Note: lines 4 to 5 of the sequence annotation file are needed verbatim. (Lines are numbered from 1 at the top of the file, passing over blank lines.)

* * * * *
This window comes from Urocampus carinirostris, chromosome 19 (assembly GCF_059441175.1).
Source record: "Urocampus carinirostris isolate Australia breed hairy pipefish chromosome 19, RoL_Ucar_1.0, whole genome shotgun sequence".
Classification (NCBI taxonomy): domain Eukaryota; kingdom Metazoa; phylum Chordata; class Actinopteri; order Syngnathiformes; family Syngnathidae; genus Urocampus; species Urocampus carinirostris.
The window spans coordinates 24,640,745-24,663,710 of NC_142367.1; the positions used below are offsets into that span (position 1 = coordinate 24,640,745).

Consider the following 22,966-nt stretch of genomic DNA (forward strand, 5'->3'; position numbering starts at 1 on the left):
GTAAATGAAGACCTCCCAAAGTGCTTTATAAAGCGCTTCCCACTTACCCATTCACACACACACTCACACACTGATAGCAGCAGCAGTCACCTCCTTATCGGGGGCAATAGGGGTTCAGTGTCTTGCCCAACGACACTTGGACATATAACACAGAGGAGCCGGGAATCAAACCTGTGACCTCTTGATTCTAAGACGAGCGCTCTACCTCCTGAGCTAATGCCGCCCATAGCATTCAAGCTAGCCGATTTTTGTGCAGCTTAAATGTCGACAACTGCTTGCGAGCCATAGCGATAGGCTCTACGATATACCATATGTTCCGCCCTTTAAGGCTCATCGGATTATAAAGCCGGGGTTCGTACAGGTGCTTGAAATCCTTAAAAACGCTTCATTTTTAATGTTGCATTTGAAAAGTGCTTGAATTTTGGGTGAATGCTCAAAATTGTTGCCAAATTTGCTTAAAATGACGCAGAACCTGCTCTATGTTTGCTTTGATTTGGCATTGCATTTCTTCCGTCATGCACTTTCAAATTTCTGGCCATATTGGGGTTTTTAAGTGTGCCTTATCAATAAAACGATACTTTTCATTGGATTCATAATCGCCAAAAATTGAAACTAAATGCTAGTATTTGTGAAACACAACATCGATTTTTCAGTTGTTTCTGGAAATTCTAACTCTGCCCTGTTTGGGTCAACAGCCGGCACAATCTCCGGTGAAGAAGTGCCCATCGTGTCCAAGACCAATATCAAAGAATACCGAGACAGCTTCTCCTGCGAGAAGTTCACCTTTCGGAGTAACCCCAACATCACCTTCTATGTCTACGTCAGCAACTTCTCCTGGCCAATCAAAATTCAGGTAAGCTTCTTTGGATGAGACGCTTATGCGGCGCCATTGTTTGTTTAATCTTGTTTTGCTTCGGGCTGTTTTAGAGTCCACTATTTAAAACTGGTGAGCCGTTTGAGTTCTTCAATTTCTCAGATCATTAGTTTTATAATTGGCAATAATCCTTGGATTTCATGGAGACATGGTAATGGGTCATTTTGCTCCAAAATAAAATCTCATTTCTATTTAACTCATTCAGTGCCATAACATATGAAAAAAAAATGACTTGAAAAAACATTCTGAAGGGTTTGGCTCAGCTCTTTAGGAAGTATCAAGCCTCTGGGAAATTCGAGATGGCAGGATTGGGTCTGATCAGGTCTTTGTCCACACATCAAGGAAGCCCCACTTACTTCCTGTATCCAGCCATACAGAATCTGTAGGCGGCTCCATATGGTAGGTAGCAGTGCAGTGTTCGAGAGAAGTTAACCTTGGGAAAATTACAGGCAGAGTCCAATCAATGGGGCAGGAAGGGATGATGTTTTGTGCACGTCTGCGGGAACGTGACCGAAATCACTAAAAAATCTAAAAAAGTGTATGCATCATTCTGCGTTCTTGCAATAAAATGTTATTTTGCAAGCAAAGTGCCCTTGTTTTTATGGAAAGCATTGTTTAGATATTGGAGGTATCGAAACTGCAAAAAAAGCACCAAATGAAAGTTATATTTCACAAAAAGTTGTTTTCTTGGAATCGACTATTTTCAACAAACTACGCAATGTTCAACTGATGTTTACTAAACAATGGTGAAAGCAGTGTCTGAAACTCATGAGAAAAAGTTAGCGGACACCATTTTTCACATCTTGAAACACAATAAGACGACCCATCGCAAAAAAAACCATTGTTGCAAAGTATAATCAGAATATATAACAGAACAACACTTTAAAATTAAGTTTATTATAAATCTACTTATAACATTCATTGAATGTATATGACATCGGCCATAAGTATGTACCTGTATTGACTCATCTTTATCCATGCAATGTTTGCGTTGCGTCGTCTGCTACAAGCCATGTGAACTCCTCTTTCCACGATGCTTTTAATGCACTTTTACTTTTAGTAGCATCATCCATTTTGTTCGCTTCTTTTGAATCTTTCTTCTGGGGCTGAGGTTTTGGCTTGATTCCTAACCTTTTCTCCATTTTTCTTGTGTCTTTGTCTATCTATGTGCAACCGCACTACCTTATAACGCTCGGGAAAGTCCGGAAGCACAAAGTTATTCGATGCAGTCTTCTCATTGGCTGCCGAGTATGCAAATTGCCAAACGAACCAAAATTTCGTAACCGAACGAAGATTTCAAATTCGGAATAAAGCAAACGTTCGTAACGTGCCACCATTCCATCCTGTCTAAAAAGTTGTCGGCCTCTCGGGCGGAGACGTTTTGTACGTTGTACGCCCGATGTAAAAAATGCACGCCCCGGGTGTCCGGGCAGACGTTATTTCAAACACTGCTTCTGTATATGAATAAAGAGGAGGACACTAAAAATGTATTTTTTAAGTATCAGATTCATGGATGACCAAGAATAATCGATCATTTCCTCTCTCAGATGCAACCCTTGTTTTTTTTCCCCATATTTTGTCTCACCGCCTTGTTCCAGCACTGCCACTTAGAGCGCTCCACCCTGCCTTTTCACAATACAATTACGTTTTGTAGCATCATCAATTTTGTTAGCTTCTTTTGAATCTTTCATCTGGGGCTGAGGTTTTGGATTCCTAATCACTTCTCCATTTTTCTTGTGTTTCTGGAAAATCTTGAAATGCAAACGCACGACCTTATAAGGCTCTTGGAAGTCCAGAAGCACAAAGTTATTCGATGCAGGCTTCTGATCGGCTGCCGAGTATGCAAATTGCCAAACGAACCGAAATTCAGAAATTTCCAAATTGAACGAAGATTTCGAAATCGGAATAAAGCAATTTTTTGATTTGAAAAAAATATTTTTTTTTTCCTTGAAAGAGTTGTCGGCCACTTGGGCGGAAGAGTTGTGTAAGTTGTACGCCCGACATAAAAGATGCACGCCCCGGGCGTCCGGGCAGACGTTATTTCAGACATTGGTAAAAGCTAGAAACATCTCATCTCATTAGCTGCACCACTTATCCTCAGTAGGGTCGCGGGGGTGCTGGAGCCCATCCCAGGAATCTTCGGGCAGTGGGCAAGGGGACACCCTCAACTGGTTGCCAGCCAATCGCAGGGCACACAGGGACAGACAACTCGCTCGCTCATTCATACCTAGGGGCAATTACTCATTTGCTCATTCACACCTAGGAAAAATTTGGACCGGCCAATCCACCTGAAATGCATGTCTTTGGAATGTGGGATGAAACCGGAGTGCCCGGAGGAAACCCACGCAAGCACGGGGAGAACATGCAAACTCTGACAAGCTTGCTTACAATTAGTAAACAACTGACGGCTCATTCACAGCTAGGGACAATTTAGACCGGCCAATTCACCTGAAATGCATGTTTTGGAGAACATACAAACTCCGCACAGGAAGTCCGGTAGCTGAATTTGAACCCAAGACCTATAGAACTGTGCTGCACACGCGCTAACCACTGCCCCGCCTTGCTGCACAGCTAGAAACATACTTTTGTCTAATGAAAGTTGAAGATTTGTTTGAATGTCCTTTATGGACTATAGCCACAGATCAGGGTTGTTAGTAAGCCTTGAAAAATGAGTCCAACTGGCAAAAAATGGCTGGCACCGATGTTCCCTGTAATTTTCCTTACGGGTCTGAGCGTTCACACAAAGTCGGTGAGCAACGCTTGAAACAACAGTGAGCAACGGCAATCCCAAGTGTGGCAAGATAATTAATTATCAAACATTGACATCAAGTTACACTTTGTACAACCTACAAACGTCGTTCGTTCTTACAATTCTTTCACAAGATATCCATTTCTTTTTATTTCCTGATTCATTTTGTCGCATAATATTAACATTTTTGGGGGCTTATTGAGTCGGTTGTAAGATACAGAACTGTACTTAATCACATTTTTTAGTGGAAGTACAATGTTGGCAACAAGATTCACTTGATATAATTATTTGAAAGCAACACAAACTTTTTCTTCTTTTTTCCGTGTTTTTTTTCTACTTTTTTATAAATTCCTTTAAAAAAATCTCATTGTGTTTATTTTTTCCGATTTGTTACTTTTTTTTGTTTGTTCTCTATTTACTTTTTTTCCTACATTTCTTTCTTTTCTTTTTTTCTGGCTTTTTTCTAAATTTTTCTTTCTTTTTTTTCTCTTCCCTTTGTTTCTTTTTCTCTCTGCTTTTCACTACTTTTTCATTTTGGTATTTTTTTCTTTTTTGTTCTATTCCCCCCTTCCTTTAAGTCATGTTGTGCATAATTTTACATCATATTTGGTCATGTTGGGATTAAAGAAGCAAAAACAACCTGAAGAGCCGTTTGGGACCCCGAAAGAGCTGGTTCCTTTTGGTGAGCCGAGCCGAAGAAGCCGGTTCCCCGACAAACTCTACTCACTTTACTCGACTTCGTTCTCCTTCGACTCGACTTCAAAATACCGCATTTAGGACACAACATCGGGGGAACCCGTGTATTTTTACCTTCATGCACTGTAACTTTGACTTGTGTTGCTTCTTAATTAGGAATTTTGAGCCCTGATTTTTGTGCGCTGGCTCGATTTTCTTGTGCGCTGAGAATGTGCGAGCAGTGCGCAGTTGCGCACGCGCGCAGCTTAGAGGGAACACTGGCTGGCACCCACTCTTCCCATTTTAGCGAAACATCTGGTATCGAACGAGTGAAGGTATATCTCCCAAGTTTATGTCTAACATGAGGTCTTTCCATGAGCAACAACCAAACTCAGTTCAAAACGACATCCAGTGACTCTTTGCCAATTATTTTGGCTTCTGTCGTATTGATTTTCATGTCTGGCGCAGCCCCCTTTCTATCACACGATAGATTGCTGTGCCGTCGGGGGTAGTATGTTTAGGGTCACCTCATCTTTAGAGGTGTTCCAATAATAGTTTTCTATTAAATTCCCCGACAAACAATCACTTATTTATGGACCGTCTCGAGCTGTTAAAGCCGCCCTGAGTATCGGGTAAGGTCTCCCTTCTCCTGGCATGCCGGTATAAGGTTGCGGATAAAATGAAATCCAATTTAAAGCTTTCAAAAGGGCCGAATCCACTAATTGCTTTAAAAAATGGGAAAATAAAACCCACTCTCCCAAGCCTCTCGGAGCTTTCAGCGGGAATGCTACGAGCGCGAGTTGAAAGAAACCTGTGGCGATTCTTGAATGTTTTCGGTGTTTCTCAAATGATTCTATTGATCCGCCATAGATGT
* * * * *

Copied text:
The window spans coordinates 24,640,745-24,663,710 of NC_142367.1; the positions used below are offsets into that span (position 1 = coordinate 24,640,745).

Consider the following 22,966-nt stretch of genomic DNA (forward strand, 5'->3'; position numbering starts at 1 on the left):